In our previous instalment we looked at how the European Commission’s proposal for a Digital Services Act (‘DSA’) is set to transform online platforms and how they interact with businesses and consumers. The DSA will not be a silo-based piece of legislation but is, rather, part and parcel of a wider legislative package which will be complimented by the Commission’s proposal for a regulation on contestable and fair markets in the digital sector, referred to as the Digital Markets Act (‘DMA’), the salient aspects of which will be evaluated hereunder.
At the gates of the gatekeepers: regulating the core market players
The proposed DMA will lay down harmonised rules for the application of EU competition law to platforms acting as ‘gatekeepers’ between business users and their consumers in the digital sector. The proposal was published in December 2020 simultaneously with the DSA, which has a wider scope of application owing to the fact that it applies to all digital service provider platforms that connect consumers to goods, services, or content and will, if adopted, introduce new obligations on matters relating to illegal content, transparency and traceability of business users.
The DMA is expected to be limited in its application to providers of ‘core platforms services’. In particular, this category will include large online platforms, such as search engines, interpersonal communication services, video-sharing platforms, social networking services, operating systems and online intermediation services.
The European Commission has acknowledged that some providers of core platform services will be considered ‘gatekeepers’ if they have more than 45 million monthly active end-users established or located in the EU and only if they satisfy the following cumulative criteria:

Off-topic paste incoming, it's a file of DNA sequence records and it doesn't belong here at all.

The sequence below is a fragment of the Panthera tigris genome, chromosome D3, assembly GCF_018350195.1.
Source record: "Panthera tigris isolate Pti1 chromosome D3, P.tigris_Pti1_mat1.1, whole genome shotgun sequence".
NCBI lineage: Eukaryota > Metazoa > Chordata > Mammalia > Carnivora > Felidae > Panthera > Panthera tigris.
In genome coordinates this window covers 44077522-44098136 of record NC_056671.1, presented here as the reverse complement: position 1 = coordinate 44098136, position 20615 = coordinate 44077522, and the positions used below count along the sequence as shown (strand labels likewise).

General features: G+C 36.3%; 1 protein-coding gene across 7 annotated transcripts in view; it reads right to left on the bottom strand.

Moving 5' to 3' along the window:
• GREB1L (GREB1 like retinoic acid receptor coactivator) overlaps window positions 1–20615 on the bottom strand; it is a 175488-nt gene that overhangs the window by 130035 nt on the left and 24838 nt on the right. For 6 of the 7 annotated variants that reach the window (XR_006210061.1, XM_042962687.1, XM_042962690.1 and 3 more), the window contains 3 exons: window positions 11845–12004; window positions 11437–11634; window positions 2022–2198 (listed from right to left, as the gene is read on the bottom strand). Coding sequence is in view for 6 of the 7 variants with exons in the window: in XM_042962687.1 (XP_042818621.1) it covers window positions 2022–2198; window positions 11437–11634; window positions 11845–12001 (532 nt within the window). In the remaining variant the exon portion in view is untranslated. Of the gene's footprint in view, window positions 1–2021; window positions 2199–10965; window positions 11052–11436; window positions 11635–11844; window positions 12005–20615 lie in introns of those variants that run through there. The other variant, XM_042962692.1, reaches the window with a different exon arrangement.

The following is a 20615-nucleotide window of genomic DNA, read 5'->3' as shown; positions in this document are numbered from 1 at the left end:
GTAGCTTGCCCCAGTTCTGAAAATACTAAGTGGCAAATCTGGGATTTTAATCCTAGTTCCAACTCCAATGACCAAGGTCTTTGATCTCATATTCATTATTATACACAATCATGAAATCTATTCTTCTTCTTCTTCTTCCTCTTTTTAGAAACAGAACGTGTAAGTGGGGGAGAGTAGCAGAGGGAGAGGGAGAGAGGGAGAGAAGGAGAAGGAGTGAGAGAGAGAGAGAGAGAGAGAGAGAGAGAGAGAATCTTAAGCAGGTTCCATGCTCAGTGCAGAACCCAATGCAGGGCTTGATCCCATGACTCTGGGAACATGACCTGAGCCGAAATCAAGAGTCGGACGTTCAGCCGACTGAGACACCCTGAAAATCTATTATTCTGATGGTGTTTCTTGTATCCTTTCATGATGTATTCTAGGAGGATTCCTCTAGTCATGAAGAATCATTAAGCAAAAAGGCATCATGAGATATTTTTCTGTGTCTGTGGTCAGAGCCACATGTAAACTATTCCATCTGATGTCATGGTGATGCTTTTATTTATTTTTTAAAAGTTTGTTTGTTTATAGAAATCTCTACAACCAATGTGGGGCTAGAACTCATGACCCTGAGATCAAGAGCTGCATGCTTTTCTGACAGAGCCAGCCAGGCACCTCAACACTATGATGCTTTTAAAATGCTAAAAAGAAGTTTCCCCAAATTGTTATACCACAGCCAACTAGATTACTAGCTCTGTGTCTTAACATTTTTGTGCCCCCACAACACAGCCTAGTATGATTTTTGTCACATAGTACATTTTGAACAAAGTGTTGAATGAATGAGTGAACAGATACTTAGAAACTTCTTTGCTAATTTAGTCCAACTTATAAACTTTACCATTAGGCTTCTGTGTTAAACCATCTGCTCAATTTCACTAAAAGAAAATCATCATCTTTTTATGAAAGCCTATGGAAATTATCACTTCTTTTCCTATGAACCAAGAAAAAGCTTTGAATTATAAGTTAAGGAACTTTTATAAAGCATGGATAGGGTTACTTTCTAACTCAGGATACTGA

GAFA and the modern digital environment
With the pace and depth of technological advancements, shifts in consumer preferences and new operational models deployed by businesses, EU legislators and observers have described traditional competition legislation as being unable to effectively address the new dimensions in the fast-evolving digital sector in which a limited number of companies emerge and dominate the market. Although more than 10,000 online enterprises are operating in the EU, the market is top-heavy, with only a small cohort of big platforms capturing the majority of the market value. The most influential amongst them are the big four companies: Google, Apple, Facebook and Amazon – otherwise known as ‘GAFA’.
Overarching objectives of the DMA and main regulatory tools to achieve them
The proposed DMA’s primary focus is on addressing the behaviour of the most prominent digital platforms (the core platform services providers), which have been seen in negative light owing to widespread practices concerning unfair contract terms for business users, engaging in anti-competitive use of third-party data, or manipulation of search rankings.
In this context, the DMA will establish harmonised rules defining and prohibiting certain unfair practices by gatekeeper platforms. In particular:
The adoption of the DMA proposal is a milestone in the process of regulating the behaviour of core platforms, acting as gatekeepers in the digital space. With discussions at European Commission and European Parliament level ongoing in accordance with the ordinary EU legislative procedure, and with the average timeline for approval of legislation being 18 months, we are still at least a year away from seeing the final form of DMA being adopted and implemented across the EU. Legislation with such a profound impact on the EU’s digital economy will likely undergo series of amendments until it is entered into force and its future impact on the internal market is assessed.
For further information on the implications of the EU’s proposed Digital Services Act and how it may impact you, please do not hesitate to contact us at [email protected].
Author: Stephanie Marinova